Filipino adobo pickled mushies


Restaurant quality mushrooms from @maximmushrooms

Everyone goes mushroom mad sometimes. This recipe is perfect for when you’ve bought or foraged a few too many of mother earth’s favourite umami cups. It features the usual pickling spices, plus the Filipino zap of coconut vin – a taste which pairs well with the meaty mushrooms and reminds my inner child of mum’s chicken adobo. Mmm. I used Phoenix Oyster Mushrooms sourced from a lovely small-scale grower @maximushrooms (DM Maxim via instagram to order), based out the backdoor of Sydney – but you could easily get ‘em (or other varieties like shimeji, king oyster, shiitake, saffron milk caps or pine) from a good grocer (especially Asian ones) or grow-at-home kit and it’d be lightyears better than the supermarket. Pro tip: Char the mushies before pickling for bonus smokiness.

(A brief aside on coconut vinegar before we commence – Coconut vinegar doesn’t taste particularly coconutty. I used the type made by fermenting coconut water (suka ng niyog). Generally, the brown-tinged variety is made from coconut sap (sukang tuba).)

No more ado – here’s my recipe for Filipino Adobo Pickled Mushrooms:

INGREDIENTS
Oyster mushrooms
Coconut vinegar (Filipino brand preferred, like Datu Putti)
Bay leaves
Whole black peppercorns
Small garlic clove, thinly sliced
Non-iodised salt, a pinch

METHOD

  1. Sterilise your jars and lids by placing them on a tray in a cold oven, set to 100ºC (212°F).
  2. Clean your mushrooms – by gently pulling them apart (if joined to a big mushroomy mass), and tearing larger ones in half. Wash them lightly (no gritty gills here), and allow to dry in the sun.
  3. Sear mushrooms – Heat an aluminium or cast iron pan on medium high heat and dry-sear the mushrooms till lightly charred (ie. no oil for max char). Don’t overcrowd the pan, otherwise they’ll stew, so doing this in batches is best. Press down the mushrooms with another pan to get an even sear. Flip and do this for all mushrooms on both sides. Set aside mushrooms. Don’t wash your pan! Add some water and boil on medium while scraping all the smoky char add this water to the water portion of the next step.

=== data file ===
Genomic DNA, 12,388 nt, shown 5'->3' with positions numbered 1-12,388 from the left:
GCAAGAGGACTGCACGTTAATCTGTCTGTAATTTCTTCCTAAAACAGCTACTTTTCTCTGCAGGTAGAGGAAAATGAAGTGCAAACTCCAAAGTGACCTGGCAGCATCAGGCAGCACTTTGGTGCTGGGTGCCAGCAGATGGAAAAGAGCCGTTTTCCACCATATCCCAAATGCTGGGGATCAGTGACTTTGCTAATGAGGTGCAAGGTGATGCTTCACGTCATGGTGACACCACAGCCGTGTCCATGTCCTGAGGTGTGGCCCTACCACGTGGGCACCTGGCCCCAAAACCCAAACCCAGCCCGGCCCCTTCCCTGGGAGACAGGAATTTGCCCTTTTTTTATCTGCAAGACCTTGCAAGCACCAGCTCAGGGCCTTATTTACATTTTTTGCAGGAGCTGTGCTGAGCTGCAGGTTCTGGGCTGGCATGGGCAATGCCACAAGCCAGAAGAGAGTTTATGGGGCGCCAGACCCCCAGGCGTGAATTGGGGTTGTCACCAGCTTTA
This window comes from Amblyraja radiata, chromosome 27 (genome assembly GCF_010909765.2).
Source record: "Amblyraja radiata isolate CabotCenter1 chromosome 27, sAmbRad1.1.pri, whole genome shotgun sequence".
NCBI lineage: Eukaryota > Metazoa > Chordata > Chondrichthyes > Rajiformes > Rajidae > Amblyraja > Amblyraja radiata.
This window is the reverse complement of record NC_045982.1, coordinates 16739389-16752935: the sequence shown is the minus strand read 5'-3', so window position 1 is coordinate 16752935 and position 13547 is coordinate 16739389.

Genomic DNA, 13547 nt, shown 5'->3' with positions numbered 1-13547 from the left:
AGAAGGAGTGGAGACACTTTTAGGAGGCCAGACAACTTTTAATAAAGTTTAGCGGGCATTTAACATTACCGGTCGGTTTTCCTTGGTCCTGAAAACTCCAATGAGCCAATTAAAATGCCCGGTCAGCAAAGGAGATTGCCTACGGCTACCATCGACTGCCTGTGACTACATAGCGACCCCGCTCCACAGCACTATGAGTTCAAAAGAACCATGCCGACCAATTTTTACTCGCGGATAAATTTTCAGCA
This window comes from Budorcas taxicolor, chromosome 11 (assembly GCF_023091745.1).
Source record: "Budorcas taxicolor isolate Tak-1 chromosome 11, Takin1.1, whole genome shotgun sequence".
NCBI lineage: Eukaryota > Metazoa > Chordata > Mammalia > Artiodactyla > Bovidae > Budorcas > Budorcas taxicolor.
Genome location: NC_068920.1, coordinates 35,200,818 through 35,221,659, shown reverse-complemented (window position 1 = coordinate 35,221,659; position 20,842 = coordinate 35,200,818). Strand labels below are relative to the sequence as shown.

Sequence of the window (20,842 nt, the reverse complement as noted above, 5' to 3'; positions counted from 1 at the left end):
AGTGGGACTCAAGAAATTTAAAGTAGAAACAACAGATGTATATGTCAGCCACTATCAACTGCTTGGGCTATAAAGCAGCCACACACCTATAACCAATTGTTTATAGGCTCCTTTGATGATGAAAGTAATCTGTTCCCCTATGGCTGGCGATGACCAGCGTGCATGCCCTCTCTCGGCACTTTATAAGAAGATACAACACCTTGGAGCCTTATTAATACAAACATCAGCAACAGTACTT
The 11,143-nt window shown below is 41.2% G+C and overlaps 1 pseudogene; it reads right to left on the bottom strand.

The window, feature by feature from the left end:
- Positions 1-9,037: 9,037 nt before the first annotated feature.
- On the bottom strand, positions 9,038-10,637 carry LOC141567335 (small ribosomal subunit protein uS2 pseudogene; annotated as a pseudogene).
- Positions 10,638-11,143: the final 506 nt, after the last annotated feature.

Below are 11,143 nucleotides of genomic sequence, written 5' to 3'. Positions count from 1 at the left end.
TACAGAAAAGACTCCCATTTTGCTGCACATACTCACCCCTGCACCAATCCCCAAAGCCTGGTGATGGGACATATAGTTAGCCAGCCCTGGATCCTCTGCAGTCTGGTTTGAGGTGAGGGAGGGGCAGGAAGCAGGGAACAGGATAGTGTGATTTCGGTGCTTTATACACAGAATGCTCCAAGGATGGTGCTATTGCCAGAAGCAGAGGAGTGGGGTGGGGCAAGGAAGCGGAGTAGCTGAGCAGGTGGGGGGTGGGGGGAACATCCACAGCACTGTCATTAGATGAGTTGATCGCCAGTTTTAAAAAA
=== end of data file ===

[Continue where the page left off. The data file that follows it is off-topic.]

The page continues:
4. Make your pickling brine – Make enough pickling brine to fill your jars. Simmer equal amounts of coconut vinegar and water(add your smoky mushroom pan liquid here) in a small pot.
  5. Take your jars out of the oven with tongs.
  6. Assemble – Add 1-2 bay leaves, 4-6 black peppercorns and 2-3 THIN slices of garlic (these pack a punch) per 200ml jar (scale this up or down depending on the bigness of your jars and your flavour preferences). Add your seared mushrooms to the sterilised jars. Pour over the hot hot brine, leaving 1cm headroom. Run a knife around the inside edge of the jar to release air pockets. Tap the jar a few times and repeat. Add more brine if required and pop a lid on.
  7. Storing – Store in a cool, dark place out of sunlight for at least 2-3 weeks to let the flavours develop. Should keep for a minimum of 1 year. Refrigerate after opening.

This recipe is featured as part of a fermentation community celebration for Sandor Katz’ new book ‘Fermentation Journey’s (published by Chelsea Green). This screened as part of a livestream on October 10. Register here to access the videos that were shown, hosted and curated by Cultures Group. You can see me demo this recipe step by step!
Thank you to chef Ken Fornataro from Cultures group for bringing together the fermentation community! It’s a joy to share and document our recipes, pickles and ferments in honour of Sandor’s own journey and learnings alongside many that I admire and learn from myself.

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